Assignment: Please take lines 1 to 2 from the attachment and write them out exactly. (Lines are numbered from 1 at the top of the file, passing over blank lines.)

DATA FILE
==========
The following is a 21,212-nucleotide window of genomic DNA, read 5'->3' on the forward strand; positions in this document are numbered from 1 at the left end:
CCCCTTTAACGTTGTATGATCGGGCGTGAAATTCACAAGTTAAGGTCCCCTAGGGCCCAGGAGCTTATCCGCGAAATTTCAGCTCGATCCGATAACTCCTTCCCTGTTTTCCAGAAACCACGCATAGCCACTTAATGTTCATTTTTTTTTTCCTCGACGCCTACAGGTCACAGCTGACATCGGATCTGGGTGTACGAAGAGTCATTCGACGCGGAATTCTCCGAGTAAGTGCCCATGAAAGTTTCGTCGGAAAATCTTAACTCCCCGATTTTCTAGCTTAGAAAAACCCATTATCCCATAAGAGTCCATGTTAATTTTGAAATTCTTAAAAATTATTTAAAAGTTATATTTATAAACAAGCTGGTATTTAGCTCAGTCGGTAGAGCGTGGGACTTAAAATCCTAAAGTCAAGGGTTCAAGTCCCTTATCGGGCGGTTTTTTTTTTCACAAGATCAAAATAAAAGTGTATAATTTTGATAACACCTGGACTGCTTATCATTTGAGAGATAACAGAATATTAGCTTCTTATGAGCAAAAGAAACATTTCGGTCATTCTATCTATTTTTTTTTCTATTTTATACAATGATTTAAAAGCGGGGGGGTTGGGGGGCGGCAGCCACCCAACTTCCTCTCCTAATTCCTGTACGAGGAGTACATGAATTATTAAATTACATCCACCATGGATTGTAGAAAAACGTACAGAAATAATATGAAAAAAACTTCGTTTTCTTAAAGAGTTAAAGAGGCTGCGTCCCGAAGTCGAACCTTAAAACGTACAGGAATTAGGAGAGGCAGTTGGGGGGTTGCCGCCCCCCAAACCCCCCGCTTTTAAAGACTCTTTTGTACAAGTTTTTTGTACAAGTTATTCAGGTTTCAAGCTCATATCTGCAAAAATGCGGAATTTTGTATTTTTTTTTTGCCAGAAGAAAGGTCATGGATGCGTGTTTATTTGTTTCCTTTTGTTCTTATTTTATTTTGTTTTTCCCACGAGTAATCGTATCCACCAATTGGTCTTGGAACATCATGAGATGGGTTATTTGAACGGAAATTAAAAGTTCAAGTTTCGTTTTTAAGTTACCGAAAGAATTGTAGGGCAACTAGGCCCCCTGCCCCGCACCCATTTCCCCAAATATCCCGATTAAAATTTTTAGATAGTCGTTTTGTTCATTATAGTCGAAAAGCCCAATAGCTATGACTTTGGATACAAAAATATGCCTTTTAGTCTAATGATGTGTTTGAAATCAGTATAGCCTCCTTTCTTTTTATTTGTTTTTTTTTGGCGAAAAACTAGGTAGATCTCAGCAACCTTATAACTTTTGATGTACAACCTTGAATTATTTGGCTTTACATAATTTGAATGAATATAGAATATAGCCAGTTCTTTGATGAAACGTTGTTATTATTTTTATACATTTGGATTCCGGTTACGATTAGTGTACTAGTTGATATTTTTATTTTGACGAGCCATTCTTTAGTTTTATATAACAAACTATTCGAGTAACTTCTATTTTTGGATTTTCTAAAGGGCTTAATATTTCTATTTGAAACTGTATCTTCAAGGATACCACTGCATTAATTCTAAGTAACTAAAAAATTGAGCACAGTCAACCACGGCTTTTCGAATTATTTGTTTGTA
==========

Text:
The following is a 21,212-nucleotide window of genomic DNA, read 5'->3' on the forward strand; positions in this document are numbered from 1 at the left end:
CCCCTTTAACGTTGTATGATCGGGCGTGAAATTCACAAGTTAAGGTCCCCTAGGGCCCAGGAGCTTATCCGCGAAATTTCAGCTCGATCCGATAACTCCTTCCCTGTTTTCCAGAAACCACGCATAGCCACTTAATGTTCATTTTTTTTTTCCTCGACGCCTACAGGTCACAGCTGACATCGGATCTGGGTGTACGAAGAGTCATTCGACGCGGAATTCTCCGAGTAAGTGCCCATGAAAGTTTCGTCGGAAAATCTTAACTCCCCGATTTTCTAGCTTAGAAAAACCCATTATCCCATAAGAGTCCATGTTAATTTTGAAATTCTTAAAAATTATTTAAAAGTTATATTTATAAACAAGCTGGTATTTAGCTCAGTCGGTAGAGCGTGGGACTTAAAATCCTAAAGTCAAGGGTTCAAGTCCCTTATCGGGCGGTTTTTTTTTTCACAAGATCAAAATAAAAGTGTATAATTTTGATAACACCTGGACTGCTTATCATTTGAGAGATAACAGAATATTAGCTTCTTATGAGCAAAAGAAACATTTCGGTCATTCTATCTATTTTTTTTTCTATTTTATACAATGATTTAAAAGCGGGGGGGTTGGGGGGCGGCAGCCACCCAACTTCCTCTCCTAATTCCTGTACGAGGAGTACATGAATTATTAAATTACATCCACCATGGATTGTAGAAAAACGTACAGAAATAATATGAAAAAAACTTCGTTTTCTTAAAGAGTTAAAGAGGCTGCGTCCCGAAGTCGAACCTTAAAACGTACAGGAATTAGGAGAGGCAGTTGGGGGGTTGCCGCCCCCCAAACCCCCCGCTTTTAAAGACTCTTTTGTACAAGTTTTTTGTACAAGTTATTCAGGTTTCAAGCTCATATCTGCAAAAATGCGGAATTTTGTATTTTTTTTTTGCCAGAAGAAAGGTCATGGATGCGTGTTTATTTGTTTCCTTTTGTTCTTATTTTATTTTGTTTTTCCCACGAGTAATCGTATCCACCAATTGGTCTTGGAACATCATGAGATGGGTTATTTGAACGGAAATTAAAAGTTCAAGTTTCGTTTTTAAGTTACCGAAAGAATTGTAGGGCAACTAGGCCCCCTGCCCCGCACCCATTTCCCCAAATATCCCGATTAAAATTTTTAGATAGTCGTTTTGTTCATTATAGTCGAAAAGCCCAATAGCTATGACTTTGGATACAAAAATATGCCTTTTAGTCTAATGATGTGTTTGAAATCAGTATAGCCTCCTTTCTTTTTATTTGTTTTTTTTTGGCGAAAAACTAGGTAGATCTCAGCAACCTTATAACTTTTGATGTACAACCTTGAATTATTTGGCTTTACATAATTTGAATGAATATAGAATATAGCCAGTTCTTTGATGAAACGTTGTTATTATTTTTATACATTTGGATTCCGGTTACGATTAGTGTACTAGTTGATATTTTTATTTTGACGAGCCATTCTTTAGTTTTATATAACAAACTATTCGAGTAACTTCTATTTTTGGATTTTCTAAAGGGCTTAATATTTCTATTTGAAACTGTATCTTCAAGGATACCACTGCATTAATTCTAAGTAACTAAAAAATTGAGCACAGTCAACCACGGCTTTTCGAATTATTTGTTTGTA